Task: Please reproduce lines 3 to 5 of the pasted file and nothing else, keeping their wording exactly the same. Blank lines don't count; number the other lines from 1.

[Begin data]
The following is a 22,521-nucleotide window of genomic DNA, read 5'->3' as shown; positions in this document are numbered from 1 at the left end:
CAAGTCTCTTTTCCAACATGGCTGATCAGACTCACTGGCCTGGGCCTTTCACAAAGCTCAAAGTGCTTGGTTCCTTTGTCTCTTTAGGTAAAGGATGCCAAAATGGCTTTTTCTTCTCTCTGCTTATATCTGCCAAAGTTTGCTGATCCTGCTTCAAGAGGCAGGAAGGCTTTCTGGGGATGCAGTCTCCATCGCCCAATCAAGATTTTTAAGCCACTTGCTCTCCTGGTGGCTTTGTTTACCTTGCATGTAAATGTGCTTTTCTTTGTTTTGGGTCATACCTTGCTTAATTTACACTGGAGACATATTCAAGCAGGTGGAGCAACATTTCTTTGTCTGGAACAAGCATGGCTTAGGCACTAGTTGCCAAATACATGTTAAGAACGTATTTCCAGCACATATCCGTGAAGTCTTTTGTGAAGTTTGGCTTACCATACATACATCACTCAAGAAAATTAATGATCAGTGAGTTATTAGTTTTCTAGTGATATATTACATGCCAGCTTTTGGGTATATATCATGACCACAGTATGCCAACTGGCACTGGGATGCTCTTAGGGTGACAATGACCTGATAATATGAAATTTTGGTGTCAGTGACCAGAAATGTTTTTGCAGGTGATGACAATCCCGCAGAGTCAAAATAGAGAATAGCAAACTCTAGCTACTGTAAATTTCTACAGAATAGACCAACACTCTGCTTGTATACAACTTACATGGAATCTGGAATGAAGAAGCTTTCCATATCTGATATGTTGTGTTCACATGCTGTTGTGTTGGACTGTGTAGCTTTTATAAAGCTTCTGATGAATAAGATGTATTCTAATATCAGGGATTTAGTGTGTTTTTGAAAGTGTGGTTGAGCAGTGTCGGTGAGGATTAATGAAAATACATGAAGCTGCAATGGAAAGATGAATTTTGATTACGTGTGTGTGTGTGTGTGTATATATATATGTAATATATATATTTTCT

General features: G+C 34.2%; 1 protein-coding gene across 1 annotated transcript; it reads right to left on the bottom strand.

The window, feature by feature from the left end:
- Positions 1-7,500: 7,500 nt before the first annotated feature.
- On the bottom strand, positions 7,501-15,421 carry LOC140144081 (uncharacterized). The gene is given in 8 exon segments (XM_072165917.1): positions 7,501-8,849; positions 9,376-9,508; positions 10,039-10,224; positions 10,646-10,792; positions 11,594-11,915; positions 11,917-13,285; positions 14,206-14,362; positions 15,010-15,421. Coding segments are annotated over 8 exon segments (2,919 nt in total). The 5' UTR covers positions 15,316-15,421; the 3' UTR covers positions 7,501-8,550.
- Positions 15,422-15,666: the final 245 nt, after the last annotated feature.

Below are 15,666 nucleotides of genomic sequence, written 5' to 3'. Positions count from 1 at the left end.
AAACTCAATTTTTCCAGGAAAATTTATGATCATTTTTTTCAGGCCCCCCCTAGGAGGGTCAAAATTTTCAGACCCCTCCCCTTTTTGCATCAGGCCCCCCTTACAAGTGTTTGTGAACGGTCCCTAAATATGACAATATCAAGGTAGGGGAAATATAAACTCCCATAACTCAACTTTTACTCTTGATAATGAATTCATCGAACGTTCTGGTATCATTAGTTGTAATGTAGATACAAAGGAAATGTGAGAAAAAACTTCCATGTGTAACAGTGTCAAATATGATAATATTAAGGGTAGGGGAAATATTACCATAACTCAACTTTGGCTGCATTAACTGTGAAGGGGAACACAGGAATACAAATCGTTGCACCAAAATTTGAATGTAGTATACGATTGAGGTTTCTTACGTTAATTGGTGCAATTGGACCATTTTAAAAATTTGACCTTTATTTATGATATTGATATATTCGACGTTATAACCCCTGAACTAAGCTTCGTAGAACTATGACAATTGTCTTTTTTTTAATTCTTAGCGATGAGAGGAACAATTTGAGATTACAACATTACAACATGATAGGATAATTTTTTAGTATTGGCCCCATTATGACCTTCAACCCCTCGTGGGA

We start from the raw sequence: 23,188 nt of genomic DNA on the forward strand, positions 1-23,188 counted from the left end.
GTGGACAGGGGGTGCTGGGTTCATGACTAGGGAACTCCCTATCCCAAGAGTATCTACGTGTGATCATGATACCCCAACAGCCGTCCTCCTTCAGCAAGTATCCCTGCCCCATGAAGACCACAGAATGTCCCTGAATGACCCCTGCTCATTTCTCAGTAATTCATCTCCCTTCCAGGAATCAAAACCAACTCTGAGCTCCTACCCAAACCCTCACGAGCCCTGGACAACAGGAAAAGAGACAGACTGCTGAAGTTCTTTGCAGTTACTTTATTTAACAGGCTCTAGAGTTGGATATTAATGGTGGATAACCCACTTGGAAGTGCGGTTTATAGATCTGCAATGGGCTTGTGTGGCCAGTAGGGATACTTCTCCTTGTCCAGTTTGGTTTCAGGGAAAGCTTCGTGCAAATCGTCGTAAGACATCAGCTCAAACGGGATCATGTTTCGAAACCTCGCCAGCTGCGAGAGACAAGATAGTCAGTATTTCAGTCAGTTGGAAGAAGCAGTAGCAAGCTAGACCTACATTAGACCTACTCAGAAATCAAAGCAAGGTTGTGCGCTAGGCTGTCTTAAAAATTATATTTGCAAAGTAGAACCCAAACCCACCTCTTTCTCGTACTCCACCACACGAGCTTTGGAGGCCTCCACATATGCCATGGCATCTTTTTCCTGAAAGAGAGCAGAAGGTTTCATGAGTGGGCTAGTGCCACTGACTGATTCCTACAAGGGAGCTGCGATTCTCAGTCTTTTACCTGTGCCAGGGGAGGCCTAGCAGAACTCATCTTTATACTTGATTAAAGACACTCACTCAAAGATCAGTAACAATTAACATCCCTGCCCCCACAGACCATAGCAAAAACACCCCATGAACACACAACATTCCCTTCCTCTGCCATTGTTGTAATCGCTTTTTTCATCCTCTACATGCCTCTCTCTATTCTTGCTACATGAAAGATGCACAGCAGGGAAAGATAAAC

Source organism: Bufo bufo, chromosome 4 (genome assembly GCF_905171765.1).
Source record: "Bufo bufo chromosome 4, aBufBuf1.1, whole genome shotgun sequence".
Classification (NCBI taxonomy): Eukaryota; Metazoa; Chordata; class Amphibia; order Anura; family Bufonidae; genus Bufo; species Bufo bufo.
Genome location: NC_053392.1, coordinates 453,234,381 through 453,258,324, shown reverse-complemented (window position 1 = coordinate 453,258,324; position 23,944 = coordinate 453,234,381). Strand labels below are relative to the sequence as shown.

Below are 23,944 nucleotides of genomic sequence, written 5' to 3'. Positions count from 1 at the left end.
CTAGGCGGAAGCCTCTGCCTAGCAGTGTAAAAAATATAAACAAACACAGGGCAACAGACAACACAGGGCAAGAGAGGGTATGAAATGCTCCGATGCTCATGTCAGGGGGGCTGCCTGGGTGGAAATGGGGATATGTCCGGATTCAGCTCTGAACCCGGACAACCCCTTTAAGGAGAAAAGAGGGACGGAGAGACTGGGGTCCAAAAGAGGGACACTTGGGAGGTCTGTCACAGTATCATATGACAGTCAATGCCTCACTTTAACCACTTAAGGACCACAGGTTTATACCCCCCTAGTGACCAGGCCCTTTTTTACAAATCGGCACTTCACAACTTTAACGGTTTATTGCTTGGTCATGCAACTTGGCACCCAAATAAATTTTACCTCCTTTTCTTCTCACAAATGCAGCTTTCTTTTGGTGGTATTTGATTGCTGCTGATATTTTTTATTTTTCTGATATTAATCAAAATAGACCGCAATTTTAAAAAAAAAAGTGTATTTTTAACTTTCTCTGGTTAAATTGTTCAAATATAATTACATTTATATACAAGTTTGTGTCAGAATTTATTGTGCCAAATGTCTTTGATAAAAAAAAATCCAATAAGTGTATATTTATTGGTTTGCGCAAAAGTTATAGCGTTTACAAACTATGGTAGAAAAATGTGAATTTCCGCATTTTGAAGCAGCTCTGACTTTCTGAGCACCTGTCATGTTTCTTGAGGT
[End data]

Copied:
General features: G+C 34.2%; 1 protein-coding gene across 1 annotated transcript; it reads right to left on the bottom strand.

The window, feature by feature from the left end:
- Positions 1-7,500: 7,500 nt before the first annotated feature.